Time to walk the walk on pedestrianisation

On the Edge

FEET ON THE STREET The case for pedestrianisation in Westport ticks tourism, business and environmental boxes.

On The Edge
Áine Ryan

FOR decades heritage haven and tourism honeypot Westport has been the poster girl and boy for progressive thinking. Being judged The Best Place to Live in Ireland in an inaugural Irish Times competition back in 2012 was just the icing on the cake as it won one gong after another in Tidy Towns and Entente Florale competitions.
One wonders how it would fare now, as gridlocked streets for much of the summer dominated the town’s natural colour and cosmopolitan ambience.
So why is Westport on the back foot where pedestrianisation is concerned? Even though this picturesque town has embraced outdoor living this summer – and with good support from Mayo County Council initiatives – it hasn’t walked the walk like two other Co Mayo towns about trialling pedestrianisation.
Both the north Mayo capital, Ballina, and the county town, Castlebar, have successfully trialled pedestrianising some of their streets.
Apparently, the official county council line is that the N59 runs right through through Westport and thus precludes such an experiment.
But surely, that wouldn’t have stopped part of the Octagon being used for the trial? Was it not the obvious place? Leave the traffic to flow past Supervalu and up the Quay Hill, as well as down James Street but cancel all the paring spots on the inside along by the Wyatt Hotel and around to An File pub? The parking there is limited anyway and wouldn’t the extra footfall by those sitting at picnic tables or outside the pubs and restaurants add to the town-centre’s business and busyness?
Some people are suggesting that Westport has become a victim of its own success. Well, if that is the case, now is the time for reassessment; a root-and-branch analysis of where Westport goes from now.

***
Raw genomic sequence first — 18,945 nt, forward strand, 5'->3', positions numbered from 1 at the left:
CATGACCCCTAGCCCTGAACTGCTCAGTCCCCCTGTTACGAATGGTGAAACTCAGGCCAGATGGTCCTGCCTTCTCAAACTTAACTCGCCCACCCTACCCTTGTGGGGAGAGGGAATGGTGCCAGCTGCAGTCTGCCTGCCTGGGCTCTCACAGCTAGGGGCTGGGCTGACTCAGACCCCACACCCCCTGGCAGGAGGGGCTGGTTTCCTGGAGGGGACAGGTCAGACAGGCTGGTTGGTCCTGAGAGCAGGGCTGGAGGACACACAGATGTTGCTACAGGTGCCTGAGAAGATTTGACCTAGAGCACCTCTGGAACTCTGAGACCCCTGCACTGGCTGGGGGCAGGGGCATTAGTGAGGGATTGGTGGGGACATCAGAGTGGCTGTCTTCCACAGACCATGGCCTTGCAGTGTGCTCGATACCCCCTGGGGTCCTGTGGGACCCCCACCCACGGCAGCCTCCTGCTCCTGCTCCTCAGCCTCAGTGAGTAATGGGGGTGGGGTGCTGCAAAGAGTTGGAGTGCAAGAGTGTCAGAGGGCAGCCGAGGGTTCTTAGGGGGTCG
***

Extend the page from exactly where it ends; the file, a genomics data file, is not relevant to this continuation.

The caption to the photograph of gridlock used in a news piece this columnist wrote last week, says it all: “Ed Moynihan, a visitor to Westport this summer, made the following comment on Twitter when sharing this picture: ‘Westport is a great town, a nice, vibrant atmosphere around the place, but it’s ruined by the sheer traffic carnage on every street. Surely some should be pedestrianised?’”
Undoubtedly, it was a question asked by more than Mr Moynihan. Who wants to be suffused in clouds of carbon dioxide when they have escaped their metropolitan and urban lives for the fresh air of the Wild Atlantic Way?
Fine Gael councillor and sustainable travel advocate Peter Flynn repeatedly cites the success of widening the pathways at the Quay – an area truly exposed to the elemental energy that often blows in across the bay – upgrading it to a burgeoning outdoor area where most of the businesses have been able to embrace an al fresco vibe.
Speaking to The Mayo News last week also, Independent Cllr Christy Hyland observed that the completion of the northern bypass of the town would offer Westport new opportunities and now was the time to examine these.
Back in those days when Westport had a Town Architect all to itself, Simon Wall held fenestration clinics with shopkeepers. They ensured the integrity of the town’s heritage was largely preserved and that the tackiness that spoiled so many streetscapes in other towns did not become a problem.
Indeed, it is worth recalling that back in 2012 Westport was the recipient of a €5.3 million grant after it won a Smarter Travel competition.
The Cathaoirleach of Westport Town Council at the time, Christy Hyland, observed that the programme of works – which has truly improved the public realm in the town and its environs – would ensure that it was ‘the best small town in Europe’. The irony is that many other towns have learned from Westport and, moreover, adopted its pioneering policies.
Isn’t it past time for this lovely town to stop resting on its laurels and get ahead of the posse once again? Surely the county council executive’s official stance that the current street layout of Westport ‘does not lend itself to successful pedestrianisation’, because the N59 passes right through the town, is quite simply fudging the issue?